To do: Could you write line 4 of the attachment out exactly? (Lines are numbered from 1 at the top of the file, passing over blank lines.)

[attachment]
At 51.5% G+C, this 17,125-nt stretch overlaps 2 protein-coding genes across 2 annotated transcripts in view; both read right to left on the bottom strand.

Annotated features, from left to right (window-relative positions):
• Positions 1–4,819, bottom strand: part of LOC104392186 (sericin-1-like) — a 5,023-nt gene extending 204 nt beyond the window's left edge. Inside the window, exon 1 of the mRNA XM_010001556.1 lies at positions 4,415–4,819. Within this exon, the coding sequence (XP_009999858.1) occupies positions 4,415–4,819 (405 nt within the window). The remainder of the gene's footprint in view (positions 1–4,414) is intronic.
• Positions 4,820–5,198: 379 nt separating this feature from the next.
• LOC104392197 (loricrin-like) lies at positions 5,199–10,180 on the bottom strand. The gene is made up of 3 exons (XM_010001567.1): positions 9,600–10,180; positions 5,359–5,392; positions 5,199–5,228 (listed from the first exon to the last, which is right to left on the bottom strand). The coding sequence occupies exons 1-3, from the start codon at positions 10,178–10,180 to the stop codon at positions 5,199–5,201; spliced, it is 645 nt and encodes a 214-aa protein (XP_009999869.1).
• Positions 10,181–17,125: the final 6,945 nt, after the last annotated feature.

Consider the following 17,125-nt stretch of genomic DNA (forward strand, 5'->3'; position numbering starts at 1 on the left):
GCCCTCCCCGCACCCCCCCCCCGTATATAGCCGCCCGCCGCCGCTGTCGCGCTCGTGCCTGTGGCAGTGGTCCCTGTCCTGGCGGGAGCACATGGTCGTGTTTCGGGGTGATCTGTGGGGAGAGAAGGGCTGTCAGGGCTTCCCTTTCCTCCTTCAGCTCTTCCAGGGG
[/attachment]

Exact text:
• Positions 4,820–5,198: 379 nt separating this feature from the next.